Music

Damien Chazelle’s Whiplash: A Parable of Stifling Perfection

Damien Chazelle’s Whiplash: A Parable of Stifling Perfection

[Mild spoilers follow.] As a writer, I’ve found, you’re always searching for material. A friend’s talking to you about a bad breakup, years of religious doubt and self-recrimination for doubting, a car wreck, DUI, or lost job. Suddenly, once an insight seems to hit you – or even a situation with a certain intellectual appeal – the ideas become all, and their textures, contexts, and the unfortunate people living in them become pared back, leaving you with what feels like the beginnings of a great article, essay, even poem. The real world fades away, and all you’re left with, all you…

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Sisyphus Says: Listen to John Davis (An Interview)

Sisyphus Says: Listen to John Davis (An Interview)

Many thanks to Josh Encinias for arranging, carrying out, and writing up this interview with one of our all time favorites, John Davis. 

John Davis doesn’t just shred on guitar.

Last Wednesday was Christmas morning for true believers. John Davis (The Lees of Memory, Superdrag) dropped demos for his scrapped third LP. While the 20 demos on Heart Medicine: Hypothetical Solo Jamz Vol. III: 2007-2013 aren’t a cohesive bunch — ranging from gospel tunes to hardcore — Davis didn’t pick these tracks from the musical scrap heap.

I was introduced to JD when he opened for the OC Supertones’s “final” show back in 2005…

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The Hill and Wood Lets a Good Thing Grow

With an icy breeze blowing through the East Coast, what say we warm up with a glimpse at the charming video for “Let a Good Thing Grow”, the main single off The Hill and Wood’s excellent, new Opener EP. Everyone is giving birth to something, indeed:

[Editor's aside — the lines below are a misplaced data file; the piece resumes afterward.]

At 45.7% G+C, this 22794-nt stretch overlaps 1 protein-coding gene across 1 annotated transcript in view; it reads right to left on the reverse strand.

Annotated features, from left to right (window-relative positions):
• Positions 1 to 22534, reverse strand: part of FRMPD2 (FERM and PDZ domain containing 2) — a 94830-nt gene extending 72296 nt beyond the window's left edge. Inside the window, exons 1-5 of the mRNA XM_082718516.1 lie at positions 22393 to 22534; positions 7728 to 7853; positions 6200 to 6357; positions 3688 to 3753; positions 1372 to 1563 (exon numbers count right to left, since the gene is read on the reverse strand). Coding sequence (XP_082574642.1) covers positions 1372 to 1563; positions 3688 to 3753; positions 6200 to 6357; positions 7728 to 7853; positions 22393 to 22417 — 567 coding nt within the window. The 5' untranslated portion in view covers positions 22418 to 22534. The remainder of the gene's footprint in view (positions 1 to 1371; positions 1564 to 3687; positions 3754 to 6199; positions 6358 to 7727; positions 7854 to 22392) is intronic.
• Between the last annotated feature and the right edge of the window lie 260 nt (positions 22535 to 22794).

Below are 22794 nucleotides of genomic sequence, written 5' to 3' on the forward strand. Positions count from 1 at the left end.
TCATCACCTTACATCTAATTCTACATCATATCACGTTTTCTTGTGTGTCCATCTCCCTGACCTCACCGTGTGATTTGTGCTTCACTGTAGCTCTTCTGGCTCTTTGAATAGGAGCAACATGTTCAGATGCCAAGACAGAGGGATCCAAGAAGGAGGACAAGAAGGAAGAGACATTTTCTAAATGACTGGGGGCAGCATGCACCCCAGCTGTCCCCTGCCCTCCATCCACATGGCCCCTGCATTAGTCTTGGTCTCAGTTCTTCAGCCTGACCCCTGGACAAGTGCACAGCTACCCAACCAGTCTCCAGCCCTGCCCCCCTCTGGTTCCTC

LET A GOOD THING GROW from Charlotte Hornsby on Vimeo.

The rest of the EP is just as breath-taking and exquisitely crafted, packed with beautiful harmonies and gorgeously unwinding melodies. Even after 100-plus listens, “Oil Spill” still gives goose bumps. And the second half of “The First Time” may be the most rapturous music these two have committed to tape (which is saying something).

Full disclosure: The Hill and Wood is led by the ueber-talented Sam Bush, a name you may have seen on here before. Fortunately for us, Sam has also just recorded a side project with bluegrass singer Kathryn Caine, A Very Love and Mercy Christmas. I know it’s too early to bust out the carols, but when you do, this is our pick of the season.

David Bazan’s Latest, Bazan Monthly Vol. 1

David Bazan’s Latest, Bazan Monthly Vol. 1

Back in September, I finally attended one of David Bazan’s living room shows, after years of missing out. He did not disappoint. Lit by flickering candles, with a cool fall breeze blowing through the room, the erstwhile Pedro the Lion entertained not just with great music, but with his trademark self-deprecation and unflinching honesty as he fielded questions from the audience. While, outside of a few side projects, Bazan hasn’t released new music since 2011’s Strange Negotiations, earlier this year he began recording two songs per month, dubbing this collection Bazan Monthly Vol. 1. A few weeks before the living…

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Open the Door, Homer

basement_tapes_LP

Never thought the day would come when The Complete Basement Tapes would be a legitimate release, but as they say, with Bob Dylan all things are possible. There are volumes and volumes to be written on those sessions, and indeed, some already have been. For today, we’ll have to make do with the final verse of “Open the Door, Homer”:

“Take care of all your memories”
Said my friend, Mick
“For you cannot relive them
And remember when you’re out there
Tryin’ to heal the sick
That you must always
First forgive them”

My favorite version of the song would have to be the one that Pete Townshend produced for Thunderclap Newman. Enjoy:


Wednesday Afternoon Gospel: Dorothy Love Coates’ “Strange Man”

Good grief this is fabulous:

November Playlist

  1. Fight Test – The Flaming Lips000part
  2. Writing’s on the Wall – OK Go
  3. Running Up That Hill (Deal With God) – Kate Bush
  4. Letters to Elise – The Cure
  5. O Girlfriend – Weezer
  6. Sit Down – James
  7. Alien – 20/20